13. TANCRED

    I’m glad we have cleared that up. I must say when you rant you sound like a schoolboy, whilst at other times you seem quite rational and put your points across well.

    As to your opinion of me you may think what you like, certainly I have strong opinions and yes, I events often prove me correct, but not always. When I have been wrong on here I have usually posted saying so. If you think that’s arrogant them fair enough.

  14. For those who want Britain to continue to succeed economically it is good to see that the Services PMI has jumped from 47.4% in July to 52.9% in August.

  15. A bit odd how BBC et al. are reporting this as a “post-Brexit” period. We haven’t even activated A50, nor is there even a plan or date set for this to happen, and even when (if?) it is activated it will be years on top of that before EU membership actually ends.

    We are not even close to a post-Brexit period, seems way too early to start saying what the effect of Brexit will be.

    Millie,
    “Whether you support Brexit or not, Merkel et al’s refusal to compromise will go down as one of the biggest political misjudgements.”

    The EU already did compromise: Britain received a £5 billion rebate every year, as well as opt-outs from Schengen and the Euro. We were in club class while the newer countries were in economy.

    If there had been further concessions in the name of keeping the UK on side, it’s hard to see what would stop the pressure for another referendum whenever a British (or other EU member) government felt threatened by a Eurosceptic vote surge. It would also have created ill-will among other members to see some countries treated more equally than others whenever they threaten to leave. That’s hardly a recipe for stability or unity.

    It’s now come to the sorry situation where it would be in the EU’s political interests to see Britain suffer for leaving the Union, because it would make existing members more determined to remain.

  16. @Millie – “I am constantly reminded that Cameron received very little support from the EU hierarchy in the run-up to the Referendum.

    Had they given him just a bit more leeway, then the result would undoubtedly have been different.

    Whether you support Brexit or not, Merkel et al’s refusal to compromise will go down as one of the biggest political misjudgements.”

    Yes and no. Let’s not forget that Cameron gave Merkel no reason to compromise. At the outset, before he had even written out his demands, he told the world that he wanted to stay in the EU. Why would you bother to compromise with someone who has already told you that leaving would damage the UK?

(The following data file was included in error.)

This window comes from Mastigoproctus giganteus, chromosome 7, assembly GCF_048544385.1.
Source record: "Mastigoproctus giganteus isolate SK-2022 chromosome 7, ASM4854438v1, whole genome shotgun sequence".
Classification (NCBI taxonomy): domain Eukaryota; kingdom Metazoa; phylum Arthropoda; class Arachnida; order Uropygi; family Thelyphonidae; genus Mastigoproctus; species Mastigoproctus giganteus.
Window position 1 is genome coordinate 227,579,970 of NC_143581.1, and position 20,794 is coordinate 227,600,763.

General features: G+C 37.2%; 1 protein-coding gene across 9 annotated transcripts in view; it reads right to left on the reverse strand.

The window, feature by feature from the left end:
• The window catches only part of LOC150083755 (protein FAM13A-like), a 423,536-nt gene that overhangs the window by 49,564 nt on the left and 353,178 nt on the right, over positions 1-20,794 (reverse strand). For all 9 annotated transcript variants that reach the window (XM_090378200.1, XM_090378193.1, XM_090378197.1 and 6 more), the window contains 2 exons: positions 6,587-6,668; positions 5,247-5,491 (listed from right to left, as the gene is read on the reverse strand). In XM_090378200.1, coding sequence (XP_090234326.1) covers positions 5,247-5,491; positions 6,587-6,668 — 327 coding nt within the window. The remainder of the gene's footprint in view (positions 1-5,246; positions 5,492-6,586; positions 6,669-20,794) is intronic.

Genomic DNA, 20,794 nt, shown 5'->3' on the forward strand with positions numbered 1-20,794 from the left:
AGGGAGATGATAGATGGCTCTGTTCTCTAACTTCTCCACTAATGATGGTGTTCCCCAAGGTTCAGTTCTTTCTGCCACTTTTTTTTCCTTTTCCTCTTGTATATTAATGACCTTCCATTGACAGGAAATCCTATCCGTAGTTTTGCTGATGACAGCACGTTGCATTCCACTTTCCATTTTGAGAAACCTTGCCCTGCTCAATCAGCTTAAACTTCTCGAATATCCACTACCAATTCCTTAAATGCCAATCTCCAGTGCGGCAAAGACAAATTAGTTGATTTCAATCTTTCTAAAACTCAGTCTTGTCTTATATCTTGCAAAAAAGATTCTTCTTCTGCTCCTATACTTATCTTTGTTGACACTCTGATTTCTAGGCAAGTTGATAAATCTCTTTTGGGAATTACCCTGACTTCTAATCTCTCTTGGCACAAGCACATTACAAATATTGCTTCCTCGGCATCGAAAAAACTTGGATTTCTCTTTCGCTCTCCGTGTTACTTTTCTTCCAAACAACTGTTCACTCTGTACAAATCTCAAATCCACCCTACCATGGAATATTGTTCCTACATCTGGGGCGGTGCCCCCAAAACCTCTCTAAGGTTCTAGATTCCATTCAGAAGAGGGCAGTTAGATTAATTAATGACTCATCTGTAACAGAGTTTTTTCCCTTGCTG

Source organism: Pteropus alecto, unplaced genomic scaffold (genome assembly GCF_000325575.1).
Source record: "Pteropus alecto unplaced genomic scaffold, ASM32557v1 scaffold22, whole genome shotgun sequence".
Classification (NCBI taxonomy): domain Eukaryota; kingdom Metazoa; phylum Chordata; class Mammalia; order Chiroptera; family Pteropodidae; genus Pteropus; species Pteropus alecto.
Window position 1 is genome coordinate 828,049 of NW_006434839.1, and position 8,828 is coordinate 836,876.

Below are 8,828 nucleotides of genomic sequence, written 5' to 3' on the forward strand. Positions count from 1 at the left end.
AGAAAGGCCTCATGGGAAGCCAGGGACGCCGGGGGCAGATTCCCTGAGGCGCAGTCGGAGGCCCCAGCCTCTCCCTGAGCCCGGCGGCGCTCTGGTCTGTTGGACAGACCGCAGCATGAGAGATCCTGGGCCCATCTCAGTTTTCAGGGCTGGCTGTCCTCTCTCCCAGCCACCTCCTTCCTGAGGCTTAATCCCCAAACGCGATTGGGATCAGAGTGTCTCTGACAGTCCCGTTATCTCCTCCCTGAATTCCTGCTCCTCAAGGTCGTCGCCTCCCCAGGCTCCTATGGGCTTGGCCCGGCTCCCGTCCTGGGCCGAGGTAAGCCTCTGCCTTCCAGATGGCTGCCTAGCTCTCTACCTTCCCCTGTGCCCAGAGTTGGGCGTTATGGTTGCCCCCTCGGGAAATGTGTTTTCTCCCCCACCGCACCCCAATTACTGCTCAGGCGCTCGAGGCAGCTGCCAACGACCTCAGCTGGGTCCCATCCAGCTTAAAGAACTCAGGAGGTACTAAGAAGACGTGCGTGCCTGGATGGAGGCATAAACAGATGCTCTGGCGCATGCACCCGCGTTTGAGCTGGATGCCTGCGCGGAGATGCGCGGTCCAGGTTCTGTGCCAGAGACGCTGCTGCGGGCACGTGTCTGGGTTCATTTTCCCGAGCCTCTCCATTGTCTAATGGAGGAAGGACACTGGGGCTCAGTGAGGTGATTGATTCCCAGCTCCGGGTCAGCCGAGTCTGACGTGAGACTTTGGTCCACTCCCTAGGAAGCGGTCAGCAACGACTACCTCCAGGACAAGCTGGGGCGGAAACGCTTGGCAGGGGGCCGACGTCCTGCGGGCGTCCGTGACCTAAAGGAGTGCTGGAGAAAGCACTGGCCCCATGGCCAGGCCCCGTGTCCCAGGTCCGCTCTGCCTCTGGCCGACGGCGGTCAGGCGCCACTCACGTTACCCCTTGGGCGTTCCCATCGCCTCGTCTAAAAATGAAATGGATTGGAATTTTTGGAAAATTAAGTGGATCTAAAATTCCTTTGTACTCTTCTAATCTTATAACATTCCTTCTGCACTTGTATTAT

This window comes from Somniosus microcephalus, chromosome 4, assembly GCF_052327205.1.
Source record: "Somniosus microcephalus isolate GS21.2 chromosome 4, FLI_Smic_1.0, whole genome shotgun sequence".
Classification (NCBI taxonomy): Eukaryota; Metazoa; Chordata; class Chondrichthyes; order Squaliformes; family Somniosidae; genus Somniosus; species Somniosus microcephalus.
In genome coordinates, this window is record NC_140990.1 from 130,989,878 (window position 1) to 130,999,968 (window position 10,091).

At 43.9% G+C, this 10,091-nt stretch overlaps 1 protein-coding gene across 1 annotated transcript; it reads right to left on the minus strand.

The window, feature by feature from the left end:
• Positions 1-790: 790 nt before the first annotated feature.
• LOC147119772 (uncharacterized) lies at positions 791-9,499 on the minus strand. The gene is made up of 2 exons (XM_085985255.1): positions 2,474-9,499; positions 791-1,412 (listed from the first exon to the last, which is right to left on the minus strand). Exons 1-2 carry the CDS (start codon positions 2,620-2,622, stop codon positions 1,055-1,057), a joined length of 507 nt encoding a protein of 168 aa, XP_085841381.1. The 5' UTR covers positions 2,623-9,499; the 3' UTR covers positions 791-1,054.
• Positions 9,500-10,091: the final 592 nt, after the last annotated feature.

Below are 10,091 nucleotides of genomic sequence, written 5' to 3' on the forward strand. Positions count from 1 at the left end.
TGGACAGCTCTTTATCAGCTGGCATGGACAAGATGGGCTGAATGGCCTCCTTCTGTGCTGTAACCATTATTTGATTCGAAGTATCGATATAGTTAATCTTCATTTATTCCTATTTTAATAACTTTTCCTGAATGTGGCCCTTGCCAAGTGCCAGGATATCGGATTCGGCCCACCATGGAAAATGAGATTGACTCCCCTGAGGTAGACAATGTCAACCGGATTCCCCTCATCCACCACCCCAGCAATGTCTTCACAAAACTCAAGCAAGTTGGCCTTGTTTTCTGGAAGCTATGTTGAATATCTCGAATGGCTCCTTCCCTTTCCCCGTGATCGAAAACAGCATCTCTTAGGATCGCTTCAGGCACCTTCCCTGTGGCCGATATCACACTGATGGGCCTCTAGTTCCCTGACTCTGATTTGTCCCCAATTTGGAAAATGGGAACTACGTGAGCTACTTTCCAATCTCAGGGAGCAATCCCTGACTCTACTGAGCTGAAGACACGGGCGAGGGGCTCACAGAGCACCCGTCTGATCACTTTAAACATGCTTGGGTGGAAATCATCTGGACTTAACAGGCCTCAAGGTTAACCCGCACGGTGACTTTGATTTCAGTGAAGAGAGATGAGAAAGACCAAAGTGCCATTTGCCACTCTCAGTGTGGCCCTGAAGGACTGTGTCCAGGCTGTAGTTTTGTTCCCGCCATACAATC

Having said that, I do think it was an error not to recognise the possibility that Cameron might be on the end of a leave defeat, and that migration is a pan European issue that can’t be ignored.

  17. @TOH beat me to it, but yes, the services PMI data rebounded in August, ending just slightly above where is was in July after a record fall.

    This completes the set, and I would argue tends to confirm my view that the PMI data swings much more than the real economic numbers, suggesting a heavy influence of sentiment. The way the numbers are handled statistically tends to give ‘change’ responses greater weighting that ‘no change’ readings, which may be another reason.

    A month ago I said we need to be cautious about reading too much into the very sharp falls, and now I would suggest similar caution about the very sharp rebounds. This could equally just be over exuberant sentiment at work.

    One significant finding across all three UK PMI’s in both July and August is worth noting, and certainly fits with the wider economic data – all three are showing very sharp increases in input prices. These are at the same rate as 2011 – 2013, when we saw stagnating real incomes and a consequent struggle in the GDP figures. We can’t discount this as a minor discomfort, as it may yet derail a recovery that was already showing a long term declining trend from early 2014.

    I think we are in a period when there are far too many snap judgements being made on one months figures in isolation. The reality is that since the Brexit vote, the pound has lost value, which has allowed some improvement in exports at the expense of rising inflationary pressures. Everything else is broadly as it was or slightly down, with the exception of the housing market, which looks troubled, and investment, which looks worse.

    Overall, my view is that the balance has been negative, with that negativity focussed in those sectors with longer time lag effects. Depending on what happens next, these negatives could develop into really very serious drags on the economy, but there is still time for these to recover.

  18. Better news from the G20 for May, with the support for a quick trade deal from the Australian PM. In gross economic terms, we will need a lot of this if there is to be any disruption to European trade.

    However, I remain unclear as to whhether many of the segments of the electorate who voted leave actually appreciated what they were voting for. ‘More free trade’ was posited as the answer to the sclerotic EU, but I’m not sure that the communities most adversely affected by the EU will really benefit from reduced tarriffs with non EU countries, especially those that have much cheaper production costs than the UK.

    In many ways the leave vote was a vote against increasing gloabalization, so is the answer simply more globalization? I’m not so sure.

    The Australian response is something that Brexiters will welcome, however, and it will be helpful politically at least. It is true that the EU has been extremely slow at negotiating trade deals with major economies, but while some critics suggest this is an example of EU incompetence, in reality it is more to do with the fact that such deals can have harmful impacts on sections of the European workforce and so national governments place barriers in the way of such deals.